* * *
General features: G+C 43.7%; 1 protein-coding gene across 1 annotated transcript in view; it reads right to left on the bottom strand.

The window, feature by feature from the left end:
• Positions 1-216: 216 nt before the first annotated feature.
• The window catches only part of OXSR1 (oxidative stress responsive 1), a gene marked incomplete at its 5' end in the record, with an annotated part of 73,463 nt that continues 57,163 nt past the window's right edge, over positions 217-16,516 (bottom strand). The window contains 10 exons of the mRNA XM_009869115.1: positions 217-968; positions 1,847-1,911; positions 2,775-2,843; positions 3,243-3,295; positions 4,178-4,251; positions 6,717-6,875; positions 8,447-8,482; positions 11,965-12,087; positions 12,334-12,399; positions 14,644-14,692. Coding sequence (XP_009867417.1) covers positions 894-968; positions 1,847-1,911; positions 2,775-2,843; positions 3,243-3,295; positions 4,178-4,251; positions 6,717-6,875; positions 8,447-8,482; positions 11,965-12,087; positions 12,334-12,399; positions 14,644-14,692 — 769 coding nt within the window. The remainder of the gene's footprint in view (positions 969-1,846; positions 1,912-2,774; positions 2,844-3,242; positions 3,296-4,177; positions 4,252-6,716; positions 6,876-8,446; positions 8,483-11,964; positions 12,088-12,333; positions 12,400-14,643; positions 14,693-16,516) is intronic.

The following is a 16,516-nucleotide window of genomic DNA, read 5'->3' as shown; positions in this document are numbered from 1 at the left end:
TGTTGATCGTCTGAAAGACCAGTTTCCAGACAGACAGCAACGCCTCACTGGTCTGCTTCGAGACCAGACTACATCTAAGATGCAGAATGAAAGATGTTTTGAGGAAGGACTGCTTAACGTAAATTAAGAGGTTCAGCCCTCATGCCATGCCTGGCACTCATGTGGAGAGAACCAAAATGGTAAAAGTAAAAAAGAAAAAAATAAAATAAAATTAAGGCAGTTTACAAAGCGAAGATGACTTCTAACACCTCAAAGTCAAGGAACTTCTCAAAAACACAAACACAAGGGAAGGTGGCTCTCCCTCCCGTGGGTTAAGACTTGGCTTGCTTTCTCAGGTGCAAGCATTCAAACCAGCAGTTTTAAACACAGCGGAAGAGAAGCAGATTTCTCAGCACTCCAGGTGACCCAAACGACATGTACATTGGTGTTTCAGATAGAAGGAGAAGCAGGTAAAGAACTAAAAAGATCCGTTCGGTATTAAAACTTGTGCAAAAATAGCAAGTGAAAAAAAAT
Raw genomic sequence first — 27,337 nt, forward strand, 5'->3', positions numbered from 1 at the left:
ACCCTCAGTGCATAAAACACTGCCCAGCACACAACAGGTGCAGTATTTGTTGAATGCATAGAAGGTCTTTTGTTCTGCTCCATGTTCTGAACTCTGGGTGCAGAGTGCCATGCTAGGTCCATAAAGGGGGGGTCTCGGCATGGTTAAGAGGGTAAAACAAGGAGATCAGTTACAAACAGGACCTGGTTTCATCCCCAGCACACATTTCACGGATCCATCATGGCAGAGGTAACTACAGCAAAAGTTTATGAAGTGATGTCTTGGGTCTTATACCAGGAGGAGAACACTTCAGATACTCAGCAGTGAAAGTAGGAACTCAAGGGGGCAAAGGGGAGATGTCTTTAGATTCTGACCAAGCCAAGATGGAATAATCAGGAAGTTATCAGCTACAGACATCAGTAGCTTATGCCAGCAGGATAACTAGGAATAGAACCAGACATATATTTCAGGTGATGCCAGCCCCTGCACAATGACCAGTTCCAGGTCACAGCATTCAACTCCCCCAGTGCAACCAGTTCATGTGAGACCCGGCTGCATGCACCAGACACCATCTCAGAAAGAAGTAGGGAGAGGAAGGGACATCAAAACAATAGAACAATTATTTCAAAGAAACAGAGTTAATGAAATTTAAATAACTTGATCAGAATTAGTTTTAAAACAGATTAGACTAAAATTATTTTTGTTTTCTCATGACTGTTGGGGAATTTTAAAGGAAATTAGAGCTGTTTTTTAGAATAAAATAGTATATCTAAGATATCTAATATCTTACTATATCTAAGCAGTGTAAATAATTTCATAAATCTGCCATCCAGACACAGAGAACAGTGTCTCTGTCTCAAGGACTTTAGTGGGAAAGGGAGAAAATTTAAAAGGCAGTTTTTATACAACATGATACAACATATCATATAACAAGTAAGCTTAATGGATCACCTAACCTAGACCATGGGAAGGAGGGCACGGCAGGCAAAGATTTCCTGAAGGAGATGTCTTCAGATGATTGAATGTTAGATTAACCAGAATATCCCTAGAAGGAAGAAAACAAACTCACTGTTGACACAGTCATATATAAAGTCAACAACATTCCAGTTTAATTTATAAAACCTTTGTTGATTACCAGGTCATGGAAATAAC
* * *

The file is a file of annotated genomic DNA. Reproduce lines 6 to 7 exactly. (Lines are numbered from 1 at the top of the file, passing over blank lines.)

TGTTGATCGTCTGAAAGACCAGTTTCCAGACAGACAGCAACGCCTCACTGGTCTGCTTCGAGACCAGACTACATCTAAGATGCAGAATGAAAGATGTTTTGAGGAAGGACTGCTTAACGTAAATTAAGAGGTTCAGCCCTCATGCCATGCCTGGCACTCATGTGGAGAGAACCAAAATGGTAAAAGTAAAAAAGAAAAAAATAAAATAAAATTAAGGCAGTTTACAAAGCGAAGATGACTTCTAACACCTCAAAGTCAAGGAACTTCTCAAAAACACAAACACAAGGGAAGGTGGCTCTCCCTCCCGTGGGTTAAGACTTGGCTTGCTTTCTCAGGTGCAAGCATTCAAACCAGCAGTTTTAAACACAGCGGAAGAGAAGCAGATTTCTCAGCACTCCAGGTGACCCAAACGACATGTACATTGGTGTTTCAGATAGAAGGAGAAGCAGGTAAAGAACTAAAAAGATCCGTTCGGTATTAAAACTTGTGCAAAAATAGCAAGTGAAAAAAAAT
Raw genomic sequence first — 27,337 nt, forward strand, 5'->3', positions numbered from 1 at the left: